William Carlos Williams
On This Most Voluptuous Night
was commissioned in 1982 by the Santa Fe Chamber Music Festival to celebrate its 10th anniversary. One stipulation of the commission was that the poetry be American, and I at first misinterpreted this to include South American as well and began a quite different composition to texts by Pablo Neruda in English translation. Quite late I learned that this would not be acceptable to the commissioning agency and needed to tack sails very swiftly. A mad search for appropriate and stimulating American poetry ensued and from diverse sources a number of poems and fragments of poems by William Carlos Williams was assembled.
Before this I had never found Williams' poetry sympathetic. At first it was the short lyrics that yielded musical thoughts, but the meaning of larger bodies of work, the five books of Paterson for example, eluded me, probably because I was trying to understand it all rather than allowing myself to respond to flashes here and there. Responding without fully "understanding" was the key to my efforts to invent a musical discourse that would parallel Williams' poetical intentions. Some aspects of Williams' credo were clear enough: reliance on plain speech, often vernacular in origin; an American, as opposed to a Continental, diction; the conception of a poem as a "machine made of words,” not merely a fancy sentiment or emotional confession; the idea of poetry as a shared experience, ordinary and entertaining at a certain level, sometimes familiar and flat to mirror the normal diction of our culture, yet at the same time capable of embedding profound and moving sentiments and observations about our lives.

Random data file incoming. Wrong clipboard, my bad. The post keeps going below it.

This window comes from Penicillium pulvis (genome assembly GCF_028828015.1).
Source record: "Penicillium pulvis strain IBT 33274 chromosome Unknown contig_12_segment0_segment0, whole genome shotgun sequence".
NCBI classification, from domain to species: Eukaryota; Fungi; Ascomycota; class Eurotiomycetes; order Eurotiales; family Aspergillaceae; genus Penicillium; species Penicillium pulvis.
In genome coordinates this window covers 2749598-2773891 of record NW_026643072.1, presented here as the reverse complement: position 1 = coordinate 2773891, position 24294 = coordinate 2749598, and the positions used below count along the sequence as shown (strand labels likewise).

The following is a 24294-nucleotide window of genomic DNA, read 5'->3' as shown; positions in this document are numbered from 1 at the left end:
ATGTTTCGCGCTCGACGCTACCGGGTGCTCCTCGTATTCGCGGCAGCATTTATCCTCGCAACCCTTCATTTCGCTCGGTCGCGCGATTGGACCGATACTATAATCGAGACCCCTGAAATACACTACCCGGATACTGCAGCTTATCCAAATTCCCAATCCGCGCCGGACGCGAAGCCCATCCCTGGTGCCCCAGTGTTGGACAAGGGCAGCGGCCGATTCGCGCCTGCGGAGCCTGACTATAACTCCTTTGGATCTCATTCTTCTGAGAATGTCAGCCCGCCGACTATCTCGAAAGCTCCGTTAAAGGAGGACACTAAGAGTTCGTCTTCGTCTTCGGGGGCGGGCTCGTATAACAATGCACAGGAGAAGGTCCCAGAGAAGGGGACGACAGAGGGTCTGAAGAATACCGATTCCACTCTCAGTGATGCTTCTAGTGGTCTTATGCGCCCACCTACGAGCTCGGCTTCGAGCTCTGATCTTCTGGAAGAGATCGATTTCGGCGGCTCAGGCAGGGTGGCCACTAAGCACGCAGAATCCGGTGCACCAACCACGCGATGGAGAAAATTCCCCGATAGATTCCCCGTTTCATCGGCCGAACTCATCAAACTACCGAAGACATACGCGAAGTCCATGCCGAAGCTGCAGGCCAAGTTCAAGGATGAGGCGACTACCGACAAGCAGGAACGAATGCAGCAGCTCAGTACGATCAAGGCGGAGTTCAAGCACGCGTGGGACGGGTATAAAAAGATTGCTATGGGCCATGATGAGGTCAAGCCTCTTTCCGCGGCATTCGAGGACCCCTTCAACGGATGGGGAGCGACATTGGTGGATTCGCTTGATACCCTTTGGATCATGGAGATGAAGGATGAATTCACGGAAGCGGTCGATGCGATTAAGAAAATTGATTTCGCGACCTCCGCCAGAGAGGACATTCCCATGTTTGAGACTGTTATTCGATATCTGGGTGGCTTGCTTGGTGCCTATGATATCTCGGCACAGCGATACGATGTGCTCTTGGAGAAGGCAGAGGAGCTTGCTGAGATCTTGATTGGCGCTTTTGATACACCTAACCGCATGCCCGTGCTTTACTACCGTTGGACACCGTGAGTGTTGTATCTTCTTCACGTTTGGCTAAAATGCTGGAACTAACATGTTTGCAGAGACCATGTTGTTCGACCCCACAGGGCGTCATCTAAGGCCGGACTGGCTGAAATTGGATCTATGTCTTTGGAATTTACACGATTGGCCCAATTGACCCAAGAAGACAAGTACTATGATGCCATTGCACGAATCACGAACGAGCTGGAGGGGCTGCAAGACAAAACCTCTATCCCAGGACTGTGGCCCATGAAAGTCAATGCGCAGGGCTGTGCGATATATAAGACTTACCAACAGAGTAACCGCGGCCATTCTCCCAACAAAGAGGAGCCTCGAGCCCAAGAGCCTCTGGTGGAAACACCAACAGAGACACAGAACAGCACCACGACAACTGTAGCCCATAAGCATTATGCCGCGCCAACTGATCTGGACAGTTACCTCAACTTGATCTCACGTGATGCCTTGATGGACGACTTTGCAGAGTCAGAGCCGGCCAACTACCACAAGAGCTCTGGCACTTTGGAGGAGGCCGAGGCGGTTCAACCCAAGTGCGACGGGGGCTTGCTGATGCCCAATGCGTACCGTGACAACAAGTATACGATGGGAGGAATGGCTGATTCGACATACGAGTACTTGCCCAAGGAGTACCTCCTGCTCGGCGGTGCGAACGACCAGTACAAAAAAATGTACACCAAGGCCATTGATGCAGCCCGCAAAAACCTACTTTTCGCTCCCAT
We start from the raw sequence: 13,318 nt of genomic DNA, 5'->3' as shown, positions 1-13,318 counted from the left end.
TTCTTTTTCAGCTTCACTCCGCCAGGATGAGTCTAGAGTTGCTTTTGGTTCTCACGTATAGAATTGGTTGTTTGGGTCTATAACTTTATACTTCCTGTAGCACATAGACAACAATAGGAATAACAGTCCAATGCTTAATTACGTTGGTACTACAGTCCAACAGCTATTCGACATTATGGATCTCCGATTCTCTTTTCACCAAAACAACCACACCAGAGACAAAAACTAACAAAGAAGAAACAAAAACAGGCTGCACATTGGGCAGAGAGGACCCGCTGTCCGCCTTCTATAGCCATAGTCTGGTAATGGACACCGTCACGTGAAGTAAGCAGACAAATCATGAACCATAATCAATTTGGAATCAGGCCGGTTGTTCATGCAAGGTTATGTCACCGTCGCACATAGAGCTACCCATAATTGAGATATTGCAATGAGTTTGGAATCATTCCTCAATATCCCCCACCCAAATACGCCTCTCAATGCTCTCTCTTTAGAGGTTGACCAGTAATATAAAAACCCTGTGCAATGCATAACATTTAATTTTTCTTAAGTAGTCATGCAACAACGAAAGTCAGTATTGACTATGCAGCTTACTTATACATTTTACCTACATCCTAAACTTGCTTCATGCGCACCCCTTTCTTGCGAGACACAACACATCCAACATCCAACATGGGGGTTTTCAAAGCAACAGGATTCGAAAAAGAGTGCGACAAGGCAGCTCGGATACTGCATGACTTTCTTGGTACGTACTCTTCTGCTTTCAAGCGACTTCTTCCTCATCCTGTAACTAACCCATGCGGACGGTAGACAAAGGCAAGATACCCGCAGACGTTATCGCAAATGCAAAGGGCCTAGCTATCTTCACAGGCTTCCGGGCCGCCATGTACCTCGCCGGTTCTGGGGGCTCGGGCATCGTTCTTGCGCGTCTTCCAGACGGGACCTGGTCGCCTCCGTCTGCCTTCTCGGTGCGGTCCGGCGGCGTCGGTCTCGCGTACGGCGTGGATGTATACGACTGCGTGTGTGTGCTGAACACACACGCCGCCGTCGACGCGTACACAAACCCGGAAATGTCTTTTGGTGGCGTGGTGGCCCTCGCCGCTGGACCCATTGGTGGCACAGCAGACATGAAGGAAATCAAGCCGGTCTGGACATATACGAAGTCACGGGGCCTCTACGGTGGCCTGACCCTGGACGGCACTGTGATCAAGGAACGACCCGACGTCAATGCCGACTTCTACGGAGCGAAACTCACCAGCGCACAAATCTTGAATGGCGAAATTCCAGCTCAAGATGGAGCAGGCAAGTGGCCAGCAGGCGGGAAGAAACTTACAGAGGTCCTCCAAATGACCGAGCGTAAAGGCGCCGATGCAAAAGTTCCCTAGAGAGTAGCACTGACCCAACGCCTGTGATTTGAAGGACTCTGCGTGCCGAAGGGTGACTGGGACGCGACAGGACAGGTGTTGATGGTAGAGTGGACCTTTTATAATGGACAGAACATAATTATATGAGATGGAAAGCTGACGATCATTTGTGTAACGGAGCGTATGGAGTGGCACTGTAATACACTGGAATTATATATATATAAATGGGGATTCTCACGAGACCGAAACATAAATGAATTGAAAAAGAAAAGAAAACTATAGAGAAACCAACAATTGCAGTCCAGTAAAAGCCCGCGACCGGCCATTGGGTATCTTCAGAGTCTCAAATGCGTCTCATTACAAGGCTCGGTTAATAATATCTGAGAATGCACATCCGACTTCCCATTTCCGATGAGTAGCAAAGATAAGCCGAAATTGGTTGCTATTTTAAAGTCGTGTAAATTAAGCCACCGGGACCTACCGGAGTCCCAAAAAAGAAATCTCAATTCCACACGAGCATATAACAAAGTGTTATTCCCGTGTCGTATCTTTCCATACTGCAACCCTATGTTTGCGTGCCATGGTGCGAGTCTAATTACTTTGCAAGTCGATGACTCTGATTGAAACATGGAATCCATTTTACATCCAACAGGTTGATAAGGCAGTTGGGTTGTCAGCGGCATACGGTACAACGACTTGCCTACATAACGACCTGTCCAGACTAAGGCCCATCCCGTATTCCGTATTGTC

The title poem which begins this set of songs is one of the rare pieces of purely lyric poetry to be found in Paterson, all the more perfumed and astonishing because of its matter-of-fact surroundings. If I remember correctly, it was my response to this lyric that really got me going.
The End of the Parade, with its obvious musical imagery and its suggestion of a disintegrating march, helped me find apposite musical figures. The poem in all its brevity is about a number of things, including the actual process of creating a work of art.
The Artist describes an actual incident in Williams' life, a visit to the old-age home where his mother spent many years of her late life. The structure of the poem with its stepped lines (in groups of three) is a significant Williams invention, typical of his later poems. I made three settings of the poem, intending to use only one. In the end, finding myself unable to make a choice, I found a way to use all three, but how this was done must remain a surprise for the listener.
Learning with Age is from an expressive point of view the central song of the set. The mysterious text resonant with distant allusions, is a summation of much of what Williams believed. Finding a vehicle for the evocative transmission of this text was in a certain way the most taxing of my efforts on the entire composition. The problem was how to embrace a set of metaphysical epigrams in a lyrical, sensuous texture without sentimentalizing the toughness and tragic tenderness of Williams' final musings.
Puerto Rico Song is one of the poet's last lyrics Epigrammatical as an oriental Haiku, it is a compression of all Williams wished to say, placing God, man and nature in plain and inexorable relationship. Once again I chose to set the poem three times with the instruments alone providing the first version.
In the preceding comments I have said very little about musical matters, nothing about technical means of formal design. A few remarks here may be helpful. The language is a varied one ranging from strong tonal allusion to highly chromatic or atonal procedure. Nevertheless, at the core of all the invention is a narrow context, a chord or two, a characteristic series of tones, from which most if not all the material of the piece is drawn. Even the vernacular elements are closely derived from this governing context. I have attempted to use those vernacular elements not as "references" but as normal and inevitable speech in much the same way as Williams uses them in his poetry.
Overall I have sought in Voluptuous Night to achieve a kind of "classical" music, presenting rather than editorializing, seeking a measured balance of external allure and internal expressivity, of the "gallant" and the "learned," of sentiment and structure.